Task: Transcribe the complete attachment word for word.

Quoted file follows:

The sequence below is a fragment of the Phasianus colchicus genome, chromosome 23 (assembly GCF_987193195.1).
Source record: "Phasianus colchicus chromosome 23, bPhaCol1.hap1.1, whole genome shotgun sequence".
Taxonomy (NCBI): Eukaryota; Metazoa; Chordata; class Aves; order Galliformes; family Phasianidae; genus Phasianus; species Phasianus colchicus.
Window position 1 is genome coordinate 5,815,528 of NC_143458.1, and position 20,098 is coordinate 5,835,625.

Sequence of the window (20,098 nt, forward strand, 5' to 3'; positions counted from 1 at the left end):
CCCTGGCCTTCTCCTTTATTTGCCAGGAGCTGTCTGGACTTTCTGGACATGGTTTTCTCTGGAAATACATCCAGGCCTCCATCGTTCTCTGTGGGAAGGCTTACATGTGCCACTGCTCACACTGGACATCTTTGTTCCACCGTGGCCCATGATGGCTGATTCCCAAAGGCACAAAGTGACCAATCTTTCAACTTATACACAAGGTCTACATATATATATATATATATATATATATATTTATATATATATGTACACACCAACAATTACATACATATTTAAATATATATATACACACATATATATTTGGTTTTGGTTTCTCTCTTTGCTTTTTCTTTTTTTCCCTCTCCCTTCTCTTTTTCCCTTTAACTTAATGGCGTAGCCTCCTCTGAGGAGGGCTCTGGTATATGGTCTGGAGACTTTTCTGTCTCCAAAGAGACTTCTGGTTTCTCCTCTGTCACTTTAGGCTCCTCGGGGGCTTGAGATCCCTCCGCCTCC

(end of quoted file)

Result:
The sequence below is a fragment of the Phasianus colchicus genome, chromosome 23 (assembly GCF_987193195.1).
Source record: "Phasianus colchicus chromosome 23, bPhaCol1.hap1.1, whole genome shotgun sequence".
Taxonomy (NCBI): Eukaryota; Metazoa; Chordata; class Aves; order Galliformes; family Phasianidae; genus Phasianus; species Phasianus colchicus.
Window position 1 is genome coordinate 5,815,528 of NC_143458.1, and position 20,098 is coordinate 5,835,625.

Sequence of the window (20,098 nt, forward strand, 5' to 3'; positions counted from 1 at the left end):
CCCTGGCCTTCTCCTTTATTTGCCAGGAGCTGTCTGGACTTTCTGGACATGGTTTTCTCTGGAAATACATCCAGGCCTCCATCGTTCTCTGTGGGAAGGCTTACATGTGCCACTGCTCACACTGGACATCTTTGTTCCACCGTGGCCCATGATGGCTGATTCCCAAAGGCACAAAGTGACCAATCTTTCAACTTATACACAAGGTCTACATATATATATATATATATATATATATATTTATATATATATGTACACACCAACAATTACATACATATTTAAATATATATATACACACATATATATTTGGTTTTGGTTTCTCTCTTTGCTTTTTCTTTTTTTCCCTCTCCCTTCTCTTTTTCCCTTTAACTTAATGGCGTAGCCTCCTCTGAGGAGGGCTCTGGTATATGGTCTGGAGACTTTTCTGTCTCCAAAGAGACTTCTGGTTTCTCCTCTGTCACTTTAGGCTCCTCGGGGGCTTGAGATCCCTCCGCCTCC